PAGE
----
Ezra – Chapter 8

Wagons Ho!

By Rabbi Jack Abramowitz

Now, Ezra, speaking autobiographically, lists the heads of the families that accompanied him to Jerusalem. This list goes from verse 2 until verse 14 and it goes something like this: “From the sons of Elam, Yeshaya the son of Atalya, and 70 other males with him.” So, you can read the text in the original for all the names and numbers.

Ezra assembled his group at the river Ahava, where they camped for three days while he made a log of the thousands of people in the party. (There were over 1,500 males, so one would assume there would have been a similar number of females.) While doing so, a strange (and troubling) detail came to Ezra’s attention: his group had kohanim (priests) and Israelites, but no Levites! So, Ezra dispatched a small delegation of prominent men to Ido, the leader in a place called Casiphia, with a message to send Levites, whose service would be required in the Temple. Levites were located and sent to join the travelers. There were also Nesinim (Gibeonites) among the group ascending to Jerusalem.

Before departing, Ezra proclaimed a fast, during which they woud pray for a safe journey. Ezra had specifically not requested a royal escort since he had assured Darius of G-d’s providence. After telling the king that G-d protects those who seek Him, asking for an armed guard would send a mixed message, to say the least! So they fasted and prayed and, sure enough, G-d enabled them to reach Jerusalem in peace.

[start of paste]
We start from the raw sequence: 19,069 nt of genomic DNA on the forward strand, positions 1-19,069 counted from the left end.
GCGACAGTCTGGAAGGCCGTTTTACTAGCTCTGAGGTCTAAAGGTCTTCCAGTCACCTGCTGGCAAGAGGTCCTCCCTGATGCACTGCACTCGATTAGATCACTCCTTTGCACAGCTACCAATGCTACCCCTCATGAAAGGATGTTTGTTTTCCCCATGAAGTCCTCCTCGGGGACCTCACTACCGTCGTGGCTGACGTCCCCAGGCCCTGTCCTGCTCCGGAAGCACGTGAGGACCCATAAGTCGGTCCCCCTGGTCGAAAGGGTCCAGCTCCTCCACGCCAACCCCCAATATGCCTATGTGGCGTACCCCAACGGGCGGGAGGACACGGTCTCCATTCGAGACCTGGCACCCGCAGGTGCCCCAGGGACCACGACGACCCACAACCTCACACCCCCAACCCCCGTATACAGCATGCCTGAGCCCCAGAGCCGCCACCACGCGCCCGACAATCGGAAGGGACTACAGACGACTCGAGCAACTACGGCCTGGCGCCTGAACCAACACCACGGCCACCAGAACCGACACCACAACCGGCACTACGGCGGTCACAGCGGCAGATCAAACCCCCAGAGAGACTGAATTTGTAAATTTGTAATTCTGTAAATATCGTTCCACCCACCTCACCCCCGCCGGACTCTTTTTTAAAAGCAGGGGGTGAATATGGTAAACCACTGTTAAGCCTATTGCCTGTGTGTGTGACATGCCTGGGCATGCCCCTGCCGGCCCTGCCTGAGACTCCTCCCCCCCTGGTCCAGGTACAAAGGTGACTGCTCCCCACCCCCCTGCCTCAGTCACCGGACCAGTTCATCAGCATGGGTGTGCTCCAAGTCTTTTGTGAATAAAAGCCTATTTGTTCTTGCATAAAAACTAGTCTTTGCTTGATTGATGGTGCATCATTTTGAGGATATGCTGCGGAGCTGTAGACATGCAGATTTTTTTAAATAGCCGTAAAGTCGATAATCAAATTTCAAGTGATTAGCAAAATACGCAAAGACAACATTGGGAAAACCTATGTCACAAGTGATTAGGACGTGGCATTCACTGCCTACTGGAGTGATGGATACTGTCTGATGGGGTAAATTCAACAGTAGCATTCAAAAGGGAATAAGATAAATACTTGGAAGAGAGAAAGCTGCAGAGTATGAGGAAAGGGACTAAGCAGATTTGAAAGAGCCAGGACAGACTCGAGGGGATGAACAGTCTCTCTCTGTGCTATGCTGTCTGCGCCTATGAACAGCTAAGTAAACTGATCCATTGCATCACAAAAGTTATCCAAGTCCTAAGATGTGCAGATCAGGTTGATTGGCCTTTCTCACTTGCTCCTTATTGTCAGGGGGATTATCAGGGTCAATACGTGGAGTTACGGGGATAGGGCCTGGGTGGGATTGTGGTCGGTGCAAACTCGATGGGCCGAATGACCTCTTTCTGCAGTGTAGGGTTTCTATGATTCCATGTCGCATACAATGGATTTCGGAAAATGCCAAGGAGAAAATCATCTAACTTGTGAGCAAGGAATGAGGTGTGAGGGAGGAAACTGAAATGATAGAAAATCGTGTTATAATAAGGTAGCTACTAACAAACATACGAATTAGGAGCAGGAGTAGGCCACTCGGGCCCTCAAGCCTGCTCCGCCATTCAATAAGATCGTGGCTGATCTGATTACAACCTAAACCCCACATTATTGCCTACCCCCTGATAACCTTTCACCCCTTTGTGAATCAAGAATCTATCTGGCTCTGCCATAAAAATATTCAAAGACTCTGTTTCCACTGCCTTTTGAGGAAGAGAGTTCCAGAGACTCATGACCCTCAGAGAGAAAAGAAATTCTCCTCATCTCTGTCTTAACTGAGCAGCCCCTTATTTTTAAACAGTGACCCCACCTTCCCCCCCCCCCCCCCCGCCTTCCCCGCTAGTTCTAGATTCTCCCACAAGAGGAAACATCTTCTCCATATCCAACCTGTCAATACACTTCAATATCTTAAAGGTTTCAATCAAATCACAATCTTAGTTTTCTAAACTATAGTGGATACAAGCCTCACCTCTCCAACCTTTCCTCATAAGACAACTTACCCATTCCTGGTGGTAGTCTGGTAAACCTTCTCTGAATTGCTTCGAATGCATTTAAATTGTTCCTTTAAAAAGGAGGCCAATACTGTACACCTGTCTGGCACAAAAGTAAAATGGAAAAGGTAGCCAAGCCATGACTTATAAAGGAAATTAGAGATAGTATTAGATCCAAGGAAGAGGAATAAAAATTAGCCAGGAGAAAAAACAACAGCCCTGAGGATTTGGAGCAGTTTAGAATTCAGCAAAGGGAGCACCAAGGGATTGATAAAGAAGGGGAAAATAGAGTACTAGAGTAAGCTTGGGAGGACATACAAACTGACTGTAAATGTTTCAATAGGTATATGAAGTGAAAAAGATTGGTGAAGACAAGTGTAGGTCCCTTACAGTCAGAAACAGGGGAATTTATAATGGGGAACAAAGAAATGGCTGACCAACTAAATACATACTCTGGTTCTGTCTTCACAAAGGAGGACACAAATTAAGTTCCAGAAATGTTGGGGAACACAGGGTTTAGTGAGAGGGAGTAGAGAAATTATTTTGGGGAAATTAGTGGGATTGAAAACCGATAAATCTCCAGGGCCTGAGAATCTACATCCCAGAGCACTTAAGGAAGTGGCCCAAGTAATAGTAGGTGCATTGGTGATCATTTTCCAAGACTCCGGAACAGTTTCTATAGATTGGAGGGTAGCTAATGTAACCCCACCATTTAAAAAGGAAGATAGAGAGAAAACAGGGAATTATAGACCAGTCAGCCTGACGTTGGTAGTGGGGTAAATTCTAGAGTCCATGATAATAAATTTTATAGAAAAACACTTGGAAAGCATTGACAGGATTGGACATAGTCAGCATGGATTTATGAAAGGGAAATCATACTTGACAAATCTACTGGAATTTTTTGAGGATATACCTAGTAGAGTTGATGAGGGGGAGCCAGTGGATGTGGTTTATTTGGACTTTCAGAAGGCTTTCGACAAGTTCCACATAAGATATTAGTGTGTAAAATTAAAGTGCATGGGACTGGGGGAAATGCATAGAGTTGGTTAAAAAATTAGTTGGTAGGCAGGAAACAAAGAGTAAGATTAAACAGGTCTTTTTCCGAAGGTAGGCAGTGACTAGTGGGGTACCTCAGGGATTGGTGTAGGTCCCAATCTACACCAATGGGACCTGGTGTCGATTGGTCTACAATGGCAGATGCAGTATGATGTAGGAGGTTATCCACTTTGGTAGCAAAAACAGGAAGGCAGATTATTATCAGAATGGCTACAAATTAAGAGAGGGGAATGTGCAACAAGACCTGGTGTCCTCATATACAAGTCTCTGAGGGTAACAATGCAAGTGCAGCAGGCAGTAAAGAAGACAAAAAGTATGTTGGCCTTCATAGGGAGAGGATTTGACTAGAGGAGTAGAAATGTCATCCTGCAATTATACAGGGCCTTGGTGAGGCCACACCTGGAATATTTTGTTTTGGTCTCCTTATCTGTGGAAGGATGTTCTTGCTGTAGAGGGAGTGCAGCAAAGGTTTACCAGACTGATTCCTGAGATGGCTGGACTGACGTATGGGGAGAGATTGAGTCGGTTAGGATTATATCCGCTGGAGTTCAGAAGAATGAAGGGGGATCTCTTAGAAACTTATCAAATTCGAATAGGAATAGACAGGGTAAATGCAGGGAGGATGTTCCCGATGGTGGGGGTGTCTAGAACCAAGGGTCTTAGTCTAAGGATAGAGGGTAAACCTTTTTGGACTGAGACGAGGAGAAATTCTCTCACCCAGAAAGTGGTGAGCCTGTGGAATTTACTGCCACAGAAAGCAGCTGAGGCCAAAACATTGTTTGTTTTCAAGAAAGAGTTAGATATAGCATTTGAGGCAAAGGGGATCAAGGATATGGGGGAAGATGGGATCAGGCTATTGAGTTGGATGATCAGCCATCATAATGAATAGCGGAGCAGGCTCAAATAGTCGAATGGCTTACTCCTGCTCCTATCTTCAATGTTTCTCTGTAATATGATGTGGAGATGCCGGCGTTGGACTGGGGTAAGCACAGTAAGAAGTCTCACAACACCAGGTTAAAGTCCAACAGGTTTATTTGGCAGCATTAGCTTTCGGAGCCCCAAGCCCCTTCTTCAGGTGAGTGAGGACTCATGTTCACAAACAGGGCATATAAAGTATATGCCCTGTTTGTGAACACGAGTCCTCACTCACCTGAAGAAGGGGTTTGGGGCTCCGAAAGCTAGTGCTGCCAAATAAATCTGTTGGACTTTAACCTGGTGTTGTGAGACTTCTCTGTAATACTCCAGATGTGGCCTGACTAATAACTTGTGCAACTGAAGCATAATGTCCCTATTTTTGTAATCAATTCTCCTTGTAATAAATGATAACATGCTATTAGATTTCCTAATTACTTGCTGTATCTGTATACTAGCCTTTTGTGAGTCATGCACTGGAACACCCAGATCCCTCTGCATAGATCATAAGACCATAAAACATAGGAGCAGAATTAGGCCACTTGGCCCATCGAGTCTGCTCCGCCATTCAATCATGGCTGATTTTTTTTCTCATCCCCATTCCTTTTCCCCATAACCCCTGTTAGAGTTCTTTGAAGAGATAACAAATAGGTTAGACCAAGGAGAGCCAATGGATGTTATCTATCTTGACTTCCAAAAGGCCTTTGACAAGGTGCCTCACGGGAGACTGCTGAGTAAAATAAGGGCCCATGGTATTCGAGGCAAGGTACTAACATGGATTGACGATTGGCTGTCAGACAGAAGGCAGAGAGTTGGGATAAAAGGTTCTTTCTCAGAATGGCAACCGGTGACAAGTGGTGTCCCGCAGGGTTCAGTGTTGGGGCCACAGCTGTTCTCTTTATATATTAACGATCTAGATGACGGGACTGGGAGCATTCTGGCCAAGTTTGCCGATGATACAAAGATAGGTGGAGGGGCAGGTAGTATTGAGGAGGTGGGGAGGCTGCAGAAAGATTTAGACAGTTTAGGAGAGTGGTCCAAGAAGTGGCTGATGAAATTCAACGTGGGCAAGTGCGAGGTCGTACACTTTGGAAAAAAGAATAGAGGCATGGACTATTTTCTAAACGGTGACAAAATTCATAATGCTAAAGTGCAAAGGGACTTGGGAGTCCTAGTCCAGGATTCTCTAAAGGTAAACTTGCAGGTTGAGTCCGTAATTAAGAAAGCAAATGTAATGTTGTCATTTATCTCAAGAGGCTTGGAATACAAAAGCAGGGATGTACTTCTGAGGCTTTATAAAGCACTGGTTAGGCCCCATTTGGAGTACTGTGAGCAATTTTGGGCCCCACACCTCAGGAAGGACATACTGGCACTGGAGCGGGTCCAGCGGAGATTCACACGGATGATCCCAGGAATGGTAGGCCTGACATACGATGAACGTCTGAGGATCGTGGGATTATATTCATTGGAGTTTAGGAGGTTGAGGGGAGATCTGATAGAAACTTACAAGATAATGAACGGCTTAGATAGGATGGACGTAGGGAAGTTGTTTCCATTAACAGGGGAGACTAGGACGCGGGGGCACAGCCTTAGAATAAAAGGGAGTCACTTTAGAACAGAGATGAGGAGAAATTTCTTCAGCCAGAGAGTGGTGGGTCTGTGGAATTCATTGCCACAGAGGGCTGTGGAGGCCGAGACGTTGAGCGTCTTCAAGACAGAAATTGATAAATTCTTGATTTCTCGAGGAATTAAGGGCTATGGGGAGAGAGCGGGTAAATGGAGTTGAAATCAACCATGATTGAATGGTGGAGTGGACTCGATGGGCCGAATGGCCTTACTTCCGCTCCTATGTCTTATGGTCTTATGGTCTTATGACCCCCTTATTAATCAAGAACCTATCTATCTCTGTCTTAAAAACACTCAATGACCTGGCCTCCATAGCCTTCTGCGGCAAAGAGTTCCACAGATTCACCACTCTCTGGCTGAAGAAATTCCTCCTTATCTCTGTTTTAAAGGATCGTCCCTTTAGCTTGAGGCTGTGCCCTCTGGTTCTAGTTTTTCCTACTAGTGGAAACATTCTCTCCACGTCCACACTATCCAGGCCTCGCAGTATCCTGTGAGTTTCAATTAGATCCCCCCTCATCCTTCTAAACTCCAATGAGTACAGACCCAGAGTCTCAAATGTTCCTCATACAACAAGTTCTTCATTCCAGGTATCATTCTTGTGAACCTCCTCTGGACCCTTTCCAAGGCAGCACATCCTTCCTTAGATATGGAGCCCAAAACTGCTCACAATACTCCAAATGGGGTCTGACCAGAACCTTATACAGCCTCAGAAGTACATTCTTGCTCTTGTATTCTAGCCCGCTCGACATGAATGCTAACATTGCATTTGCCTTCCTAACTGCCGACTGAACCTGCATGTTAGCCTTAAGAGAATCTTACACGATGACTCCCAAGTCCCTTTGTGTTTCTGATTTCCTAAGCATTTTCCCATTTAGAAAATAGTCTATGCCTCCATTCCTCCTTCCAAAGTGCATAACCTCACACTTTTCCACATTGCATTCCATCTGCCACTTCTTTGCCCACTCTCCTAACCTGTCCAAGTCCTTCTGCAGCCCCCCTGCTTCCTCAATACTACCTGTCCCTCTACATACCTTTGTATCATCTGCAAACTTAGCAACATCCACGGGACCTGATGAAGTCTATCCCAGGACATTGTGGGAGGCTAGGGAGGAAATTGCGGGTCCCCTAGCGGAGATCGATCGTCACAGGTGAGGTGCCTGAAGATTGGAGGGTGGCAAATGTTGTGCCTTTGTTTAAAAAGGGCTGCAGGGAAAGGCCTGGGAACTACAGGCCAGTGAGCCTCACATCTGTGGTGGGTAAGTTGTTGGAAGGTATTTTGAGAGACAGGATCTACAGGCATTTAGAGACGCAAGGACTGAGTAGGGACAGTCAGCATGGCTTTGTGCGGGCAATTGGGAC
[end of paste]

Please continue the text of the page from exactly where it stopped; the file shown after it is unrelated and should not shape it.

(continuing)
Before they left, Ezra took aside twelve people that were under the jurisdiction of the heads of the kohanim, as well as ten others. Ezra divvied up the gold, silver and Temple vessels that the king was sending to Jerusalem and assigned them to this group for safekeeping. He told the group that, as priests and Levites, they were holy to G-d, so he was entrusting them with the Temple treasures, which were also holy. They were instructed to guard them zealously until they could be delivered to the officers of the Temple in Jerusalem.

The group departed the river Ahava on the 12th day of the first month and they arrived safely, having survived enemy ambushes en route. (The details are not provided.) They arrived in Jerusalem, where they camped for three days (presumably to recuperate from the journey). On the fourth day, they counted out all the valuables to the Temple treasurers. After that, the returnees offered sacrifices to G-d. They delivered the directives in the letter Darius wrote (in chapter 7) to the appropriate recipients and added their efforts and contributions to the building efforts.

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